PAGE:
"When Mary had said this, she was silent, since the Savior had spoken thus far with her. But Andrew answered and said to the brethren, 'Say what you think concerning what she said. For I do not believe that the Savior said this. For certainly these teachings are of other ideas.
"Peter also opposed her in regard to these matters and asked them about the Savior. 'Did he then speak secretly with a woman, in preference to us, and not openly? Are we to turn back and all listen to her? Did he prefer her to us? Then Mary grieved and said to Peter, "My brother Peter, what do you think? Do you think that I thought this up myself in my heart or that I am lying concerning the Savior?'
"Levi answered and said to Peter, 'Peter, you are always irate. Now I see that you are contending against the woman like the adversaries. But if the Savior made her worthy, who are you to reject her? Surely the Savior knew her very well. For this reason he loved her more than us. And we should rather be ashamed and put on the Perfect Man, to form us as he commanded us, and proclaim the gospel, without publishing a further commandment or a further law than the one which the Savior spoke.' When Levi had said this, they began to go out in order to proclaim him and preach him" -- Gospel of Mary IX
It was probably this portrayal of Mary Magdalene exercising authority over the men selected by Jesus Himself that incensed the leaders of the church. Marginalizing Peter, who was firmly (but wrongly) established as the ultimate authority among the Apostles by the late sixth century, pushed powerful men over the edge.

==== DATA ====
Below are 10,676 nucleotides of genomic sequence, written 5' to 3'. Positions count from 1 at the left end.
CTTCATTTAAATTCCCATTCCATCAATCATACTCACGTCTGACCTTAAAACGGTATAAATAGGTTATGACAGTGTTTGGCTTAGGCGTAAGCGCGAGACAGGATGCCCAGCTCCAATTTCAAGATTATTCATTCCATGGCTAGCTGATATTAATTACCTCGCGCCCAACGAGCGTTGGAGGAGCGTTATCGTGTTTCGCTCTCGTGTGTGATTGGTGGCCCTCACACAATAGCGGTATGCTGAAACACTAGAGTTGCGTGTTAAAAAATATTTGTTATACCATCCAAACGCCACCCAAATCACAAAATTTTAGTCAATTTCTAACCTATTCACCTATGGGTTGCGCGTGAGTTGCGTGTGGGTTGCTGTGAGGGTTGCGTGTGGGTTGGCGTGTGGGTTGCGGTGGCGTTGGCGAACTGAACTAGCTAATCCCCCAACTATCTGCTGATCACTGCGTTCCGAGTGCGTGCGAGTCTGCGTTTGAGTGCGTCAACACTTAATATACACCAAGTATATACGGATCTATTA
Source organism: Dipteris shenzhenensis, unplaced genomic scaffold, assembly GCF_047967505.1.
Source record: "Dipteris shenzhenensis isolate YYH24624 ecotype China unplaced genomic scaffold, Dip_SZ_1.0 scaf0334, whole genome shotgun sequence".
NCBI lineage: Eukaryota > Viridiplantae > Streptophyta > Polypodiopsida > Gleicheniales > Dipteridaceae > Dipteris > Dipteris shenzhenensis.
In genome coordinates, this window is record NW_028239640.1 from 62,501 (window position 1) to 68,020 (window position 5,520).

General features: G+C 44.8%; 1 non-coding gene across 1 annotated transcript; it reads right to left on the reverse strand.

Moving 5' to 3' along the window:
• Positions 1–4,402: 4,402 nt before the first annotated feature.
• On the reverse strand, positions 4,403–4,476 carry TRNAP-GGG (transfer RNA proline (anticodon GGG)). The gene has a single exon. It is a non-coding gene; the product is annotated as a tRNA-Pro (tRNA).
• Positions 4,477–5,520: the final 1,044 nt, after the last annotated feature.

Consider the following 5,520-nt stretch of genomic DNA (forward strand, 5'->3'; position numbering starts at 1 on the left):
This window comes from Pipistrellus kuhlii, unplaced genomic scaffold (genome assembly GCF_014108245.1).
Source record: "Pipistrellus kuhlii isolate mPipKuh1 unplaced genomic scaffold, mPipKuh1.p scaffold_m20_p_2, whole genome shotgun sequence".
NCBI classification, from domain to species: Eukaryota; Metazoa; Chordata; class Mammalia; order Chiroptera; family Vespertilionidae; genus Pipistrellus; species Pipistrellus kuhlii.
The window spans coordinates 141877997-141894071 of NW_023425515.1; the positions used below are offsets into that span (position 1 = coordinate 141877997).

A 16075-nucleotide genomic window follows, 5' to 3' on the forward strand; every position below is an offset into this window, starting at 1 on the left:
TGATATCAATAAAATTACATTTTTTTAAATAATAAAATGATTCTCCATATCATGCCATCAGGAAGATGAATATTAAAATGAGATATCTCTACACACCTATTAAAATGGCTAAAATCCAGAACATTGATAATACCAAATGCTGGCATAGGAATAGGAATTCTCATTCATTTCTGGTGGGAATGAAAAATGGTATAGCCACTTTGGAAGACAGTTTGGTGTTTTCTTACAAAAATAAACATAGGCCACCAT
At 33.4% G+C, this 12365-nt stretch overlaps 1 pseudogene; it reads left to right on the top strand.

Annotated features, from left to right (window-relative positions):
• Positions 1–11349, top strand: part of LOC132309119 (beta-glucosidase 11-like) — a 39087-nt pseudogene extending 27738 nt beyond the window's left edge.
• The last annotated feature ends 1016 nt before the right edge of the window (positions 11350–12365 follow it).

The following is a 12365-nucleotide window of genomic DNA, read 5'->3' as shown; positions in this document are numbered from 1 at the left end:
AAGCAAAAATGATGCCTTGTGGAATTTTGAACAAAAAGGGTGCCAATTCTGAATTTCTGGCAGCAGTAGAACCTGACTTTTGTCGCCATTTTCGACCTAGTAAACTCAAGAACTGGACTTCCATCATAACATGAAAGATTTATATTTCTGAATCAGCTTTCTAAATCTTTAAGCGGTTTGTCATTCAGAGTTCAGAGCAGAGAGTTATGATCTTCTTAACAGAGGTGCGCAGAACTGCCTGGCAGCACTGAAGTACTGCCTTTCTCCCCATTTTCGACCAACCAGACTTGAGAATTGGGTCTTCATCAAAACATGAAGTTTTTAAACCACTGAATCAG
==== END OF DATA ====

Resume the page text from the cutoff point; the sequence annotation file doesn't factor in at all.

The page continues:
The Roman Magdalene
With an all-too-typical over-reaction, the Roman church began to denigrate Mary, portraying her as a wanton prostitute in desperate need of the restoration only orthodox Christianity could provide. The campaign culminated when Pope Gregory I (the Great) botched the biblical record in a 591 sermon: "She whom Luke calls the sinful woman, whom John calls Mary [of Bethany], we believe to be the Mary from whom seven devils were ejected according to Mark." The Catholic Church officially, albeit quietly, finally disavowed this error at Vatican II in 1969, but the damage of nearly 1400 years was done, evidenced by countless works of art, many of which are essentially religious pornography.